FELON’S APPREHENSION ACT 1878
In colonial Australia the families of ex-convicts and poor Irish immigrants were often on the receiving end of an unfair English justice system, which favoured the rich and powerful.
Against this background, Ned Kelly, his brother Dan and their friends Steve Hart and Joe Byrne formed a gang and became bushrangers (outlaws). They were hated by the authorities but revered and aided by many ordinary folk who thought Ned Kelly had been persecuted and forced into crime.
On the 26th October 1878 at Stringybark Creek, the Kelly gang shot and killed three police troopers and wounded a fourth, when the police set a trap for them. After this there was a price on Ned Kelly’s head.
Desperate to catch the bushrangers the government of the time revived a medieval law that had been obsolete in England for centuries. They called it the Felon’s Apprehension Act of 1878.
This Act enabled the Kelly gang to be proclaimed as outlaws. It was one of the most serious laws parliament could evoke. It authorized any person to shoot the proclaimed dead like wild beasts, without demand for surrender, or any process of arrest or trial.
On the ninth of December 1878, the Kelly gang came out of hiding in the ranges to hold up the bank in Euroa, their first public appearance since the Stringybark Creek murders. They made their way to a sheep station on the Faithful Creek to spend the night, having first locked up the manager and his men in the storeroom. The next day after a hearty meal they rode away.
On the day of the tenth, at the exact time the Licensing Court was in session and the town’s only policeman otherwise occupied, the Kelly gang robbed the bank. They got away with more than nineteen hundred pounds as well as thirty or so ounces of gold. After a siege at the Glenrowan hotel, Ned was finally captured. Dan Kelly, Steve Hart and Joe Byrne were killed when the hotel was set alight.
Ned Kelly was subsequently put on trial, found guilty and hanged in what is now known as the Old Melbourne Jail.
The Old Melbourne Jail is now a tourist attraction and is open to the public and what a spooky place it is even in daylight. Ned Kelly’s death mask is out on display and the scaffold still stands with the rope swinging over the trapdoor.
I visited there one day when I was researching one of my books. The stone cells are small and icy cold, and there is an aura there that chilled me to the bone. At night time not a skerrick of light would come in through the tiny window up near the roof. Once the door of the cell was shut, I swear, you would have felt as if you had been entombed.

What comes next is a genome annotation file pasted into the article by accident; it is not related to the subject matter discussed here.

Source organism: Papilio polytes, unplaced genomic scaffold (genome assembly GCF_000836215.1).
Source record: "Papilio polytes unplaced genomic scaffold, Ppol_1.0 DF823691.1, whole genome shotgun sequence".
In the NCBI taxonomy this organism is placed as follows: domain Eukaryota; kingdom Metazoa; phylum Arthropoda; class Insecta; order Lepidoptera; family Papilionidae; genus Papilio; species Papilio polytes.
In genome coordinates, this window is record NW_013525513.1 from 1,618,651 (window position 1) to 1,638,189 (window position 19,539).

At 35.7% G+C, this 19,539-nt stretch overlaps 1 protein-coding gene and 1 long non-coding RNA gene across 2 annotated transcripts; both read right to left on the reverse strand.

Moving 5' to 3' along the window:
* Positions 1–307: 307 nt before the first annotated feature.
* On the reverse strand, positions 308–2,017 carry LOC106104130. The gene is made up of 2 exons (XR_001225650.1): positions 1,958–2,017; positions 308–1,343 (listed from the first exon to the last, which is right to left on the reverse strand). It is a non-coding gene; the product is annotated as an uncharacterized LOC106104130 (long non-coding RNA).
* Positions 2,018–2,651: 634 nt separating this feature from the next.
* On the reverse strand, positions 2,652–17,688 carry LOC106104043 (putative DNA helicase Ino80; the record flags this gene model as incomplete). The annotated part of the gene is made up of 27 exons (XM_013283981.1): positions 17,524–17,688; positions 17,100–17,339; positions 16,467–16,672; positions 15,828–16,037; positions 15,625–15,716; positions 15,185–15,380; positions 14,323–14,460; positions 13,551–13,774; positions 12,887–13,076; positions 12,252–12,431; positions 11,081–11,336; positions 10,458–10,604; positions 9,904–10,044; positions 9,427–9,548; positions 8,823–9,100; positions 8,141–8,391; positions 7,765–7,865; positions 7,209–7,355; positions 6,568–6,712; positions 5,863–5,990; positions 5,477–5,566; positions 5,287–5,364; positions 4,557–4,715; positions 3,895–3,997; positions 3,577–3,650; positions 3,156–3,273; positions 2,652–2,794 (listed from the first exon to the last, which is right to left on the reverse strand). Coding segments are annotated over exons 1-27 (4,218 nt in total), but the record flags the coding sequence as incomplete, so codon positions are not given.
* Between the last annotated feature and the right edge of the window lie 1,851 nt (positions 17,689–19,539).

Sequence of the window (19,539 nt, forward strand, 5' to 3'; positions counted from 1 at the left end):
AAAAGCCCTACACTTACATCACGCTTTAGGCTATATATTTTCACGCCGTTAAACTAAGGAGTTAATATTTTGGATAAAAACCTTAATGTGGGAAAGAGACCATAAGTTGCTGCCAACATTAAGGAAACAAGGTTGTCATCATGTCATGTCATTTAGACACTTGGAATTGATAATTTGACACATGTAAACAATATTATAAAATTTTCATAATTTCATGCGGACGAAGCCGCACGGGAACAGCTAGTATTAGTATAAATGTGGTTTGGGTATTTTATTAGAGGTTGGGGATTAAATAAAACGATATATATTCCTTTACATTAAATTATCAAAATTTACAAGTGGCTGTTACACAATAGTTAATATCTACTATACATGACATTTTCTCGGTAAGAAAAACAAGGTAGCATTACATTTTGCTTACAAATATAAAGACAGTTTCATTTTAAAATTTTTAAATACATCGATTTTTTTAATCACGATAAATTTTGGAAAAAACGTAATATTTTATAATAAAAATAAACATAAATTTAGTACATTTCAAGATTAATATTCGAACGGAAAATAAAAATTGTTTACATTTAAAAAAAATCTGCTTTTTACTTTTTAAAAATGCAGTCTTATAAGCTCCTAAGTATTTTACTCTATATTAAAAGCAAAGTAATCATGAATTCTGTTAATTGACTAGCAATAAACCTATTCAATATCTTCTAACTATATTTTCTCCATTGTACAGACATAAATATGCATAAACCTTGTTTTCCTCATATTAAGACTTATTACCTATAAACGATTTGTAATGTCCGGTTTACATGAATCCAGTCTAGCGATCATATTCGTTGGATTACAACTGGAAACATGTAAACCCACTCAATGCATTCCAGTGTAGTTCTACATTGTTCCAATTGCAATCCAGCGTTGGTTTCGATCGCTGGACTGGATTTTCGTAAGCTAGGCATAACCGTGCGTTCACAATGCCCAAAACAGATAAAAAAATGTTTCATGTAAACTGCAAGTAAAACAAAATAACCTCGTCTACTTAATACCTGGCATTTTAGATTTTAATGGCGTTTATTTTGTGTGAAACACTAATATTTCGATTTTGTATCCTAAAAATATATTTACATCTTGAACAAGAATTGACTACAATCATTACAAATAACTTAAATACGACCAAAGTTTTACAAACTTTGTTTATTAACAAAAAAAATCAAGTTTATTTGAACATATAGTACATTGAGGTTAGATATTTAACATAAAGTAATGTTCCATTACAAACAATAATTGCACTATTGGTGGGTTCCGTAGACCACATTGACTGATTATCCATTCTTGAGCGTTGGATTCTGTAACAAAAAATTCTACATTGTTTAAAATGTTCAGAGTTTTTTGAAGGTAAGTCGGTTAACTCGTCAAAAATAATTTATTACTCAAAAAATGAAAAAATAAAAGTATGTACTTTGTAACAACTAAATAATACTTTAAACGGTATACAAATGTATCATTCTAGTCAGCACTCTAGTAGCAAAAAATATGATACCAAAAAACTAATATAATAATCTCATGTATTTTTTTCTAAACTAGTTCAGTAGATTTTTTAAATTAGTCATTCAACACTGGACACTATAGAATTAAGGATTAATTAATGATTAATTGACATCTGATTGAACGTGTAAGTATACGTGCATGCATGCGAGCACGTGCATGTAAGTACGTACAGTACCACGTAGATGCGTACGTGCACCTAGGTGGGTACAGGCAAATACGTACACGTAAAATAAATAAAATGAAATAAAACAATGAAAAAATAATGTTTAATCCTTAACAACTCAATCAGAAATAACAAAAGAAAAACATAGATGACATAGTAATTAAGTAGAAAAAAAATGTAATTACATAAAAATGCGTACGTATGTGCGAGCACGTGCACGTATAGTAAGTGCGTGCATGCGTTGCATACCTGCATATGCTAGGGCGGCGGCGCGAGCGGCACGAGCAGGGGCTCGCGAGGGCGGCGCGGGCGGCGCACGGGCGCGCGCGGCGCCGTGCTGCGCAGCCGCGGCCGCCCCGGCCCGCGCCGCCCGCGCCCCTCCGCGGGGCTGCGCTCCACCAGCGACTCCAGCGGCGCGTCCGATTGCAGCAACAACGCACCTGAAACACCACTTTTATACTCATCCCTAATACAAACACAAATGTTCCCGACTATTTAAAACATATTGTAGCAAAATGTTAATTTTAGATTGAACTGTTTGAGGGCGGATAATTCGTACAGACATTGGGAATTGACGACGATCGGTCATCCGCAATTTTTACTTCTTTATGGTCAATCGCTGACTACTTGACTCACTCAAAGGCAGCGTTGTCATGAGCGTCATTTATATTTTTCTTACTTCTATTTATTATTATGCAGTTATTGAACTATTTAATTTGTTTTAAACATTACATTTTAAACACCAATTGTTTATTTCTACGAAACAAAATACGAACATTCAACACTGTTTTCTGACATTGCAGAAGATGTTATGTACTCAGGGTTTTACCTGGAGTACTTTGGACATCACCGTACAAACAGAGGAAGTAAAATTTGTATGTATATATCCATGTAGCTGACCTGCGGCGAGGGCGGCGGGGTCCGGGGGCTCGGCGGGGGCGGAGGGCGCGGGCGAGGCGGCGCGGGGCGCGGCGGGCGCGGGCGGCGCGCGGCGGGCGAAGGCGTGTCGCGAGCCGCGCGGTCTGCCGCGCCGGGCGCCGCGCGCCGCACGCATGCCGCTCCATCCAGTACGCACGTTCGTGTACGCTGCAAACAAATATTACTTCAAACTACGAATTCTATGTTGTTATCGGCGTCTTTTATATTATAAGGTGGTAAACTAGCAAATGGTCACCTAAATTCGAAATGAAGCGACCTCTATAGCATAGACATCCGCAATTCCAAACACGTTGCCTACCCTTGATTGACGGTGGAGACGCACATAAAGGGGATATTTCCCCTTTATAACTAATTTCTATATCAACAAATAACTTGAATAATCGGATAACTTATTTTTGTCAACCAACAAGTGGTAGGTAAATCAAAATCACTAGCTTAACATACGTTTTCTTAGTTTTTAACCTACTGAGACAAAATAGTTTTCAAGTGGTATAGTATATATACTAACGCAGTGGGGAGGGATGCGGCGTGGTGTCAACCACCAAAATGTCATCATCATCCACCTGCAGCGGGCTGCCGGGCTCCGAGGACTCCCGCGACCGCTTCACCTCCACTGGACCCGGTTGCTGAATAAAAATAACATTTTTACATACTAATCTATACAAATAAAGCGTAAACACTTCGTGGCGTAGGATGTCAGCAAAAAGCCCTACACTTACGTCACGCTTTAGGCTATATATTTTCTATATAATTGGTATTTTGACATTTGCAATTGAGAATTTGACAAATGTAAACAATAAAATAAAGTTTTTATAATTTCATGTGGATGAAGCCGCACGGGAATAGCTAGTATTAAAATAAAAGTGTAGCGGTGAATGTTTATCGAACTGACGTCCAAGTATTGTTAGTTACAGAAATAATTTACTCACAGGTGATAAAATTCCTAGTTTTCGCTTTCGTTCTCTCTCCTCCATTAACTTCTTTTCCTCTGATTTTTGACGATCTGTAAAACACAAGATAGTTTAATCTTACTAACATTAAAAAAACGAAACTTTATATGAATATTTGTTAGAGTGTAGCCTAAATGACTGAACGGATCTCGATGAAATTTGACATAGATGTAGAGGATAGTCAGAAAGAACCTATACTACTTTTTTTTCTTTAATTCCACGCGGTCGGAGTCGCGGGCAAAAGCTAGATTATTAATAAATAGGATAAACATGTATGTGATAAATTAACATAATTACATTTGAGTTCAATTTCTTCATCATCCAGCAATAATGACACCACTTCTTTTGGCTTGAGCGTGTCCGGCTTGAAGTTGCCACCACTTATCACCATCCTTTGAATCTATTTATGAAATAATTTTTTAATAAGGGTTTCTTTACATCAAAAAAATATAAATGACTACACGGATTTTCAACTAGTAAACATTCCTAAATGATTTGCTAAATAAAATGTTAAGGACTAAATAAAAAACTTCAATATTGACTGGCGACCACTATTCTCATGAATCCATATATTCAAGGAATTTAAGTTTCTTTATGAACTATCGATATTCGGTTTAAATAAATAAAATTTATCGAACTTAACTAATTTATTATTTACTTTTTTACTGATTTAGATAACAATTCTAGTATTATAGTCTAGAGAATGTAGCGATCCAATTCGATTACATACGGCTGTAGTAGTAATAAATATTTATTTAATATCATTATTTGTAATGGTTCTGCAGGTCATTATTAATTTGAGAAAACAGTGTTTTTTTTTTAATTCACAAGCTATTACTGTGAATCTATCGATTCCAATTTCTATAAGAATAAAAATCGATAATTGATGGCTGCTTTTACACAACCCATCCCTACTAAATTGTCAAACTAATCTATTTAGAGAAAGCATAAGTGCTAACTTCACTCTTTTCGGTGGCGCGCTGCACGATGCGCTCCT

A dark secret and an act of treachery lead to a terrible injustice. And how can an English aristocrat marry a convict’s daughter?
The Honourable Marcus Lindquist cursed inwardly as another bump almost unseated him. What did this idiot of a driver think he was doing? Bloody half-witted colonial. He had been forced to leave England to save the Lindquist name from being dragged further into disrepute, now he was exiled in this Godforsaken penal colony. Australia was only fit for convicts and destitute immigrants.
Sylvia had ruined his life. She had betrayed him. Cast him aside to marry the heir to a Dukedom. He was just starting to think about marriage and settling down to produce heirs, when he had met and become infatuated with Lady Sylvia Hayworth. Just the thought of her full lips and lush, ripe body being given to another man almost destroyed him.
“Youse have to stay the night here.” Their uncouth looking driver poked his head through the coach window. “Too late to travel on the road now.”
“Road!” Marcus bit off an oath. Is that what they called it? Rutted track seemed more appropriate. He felt bruised and battered as he stepped stiffly from the coach and waited for the other occupants to alight.
He stamped his feet to get his circulation moving again after eight hours in the cramped coach. They had stopped only to eat and change the horses; now he was forced to spend the night in some revolting, bug-infested tavern, undoubtedly run by villainous riff raff.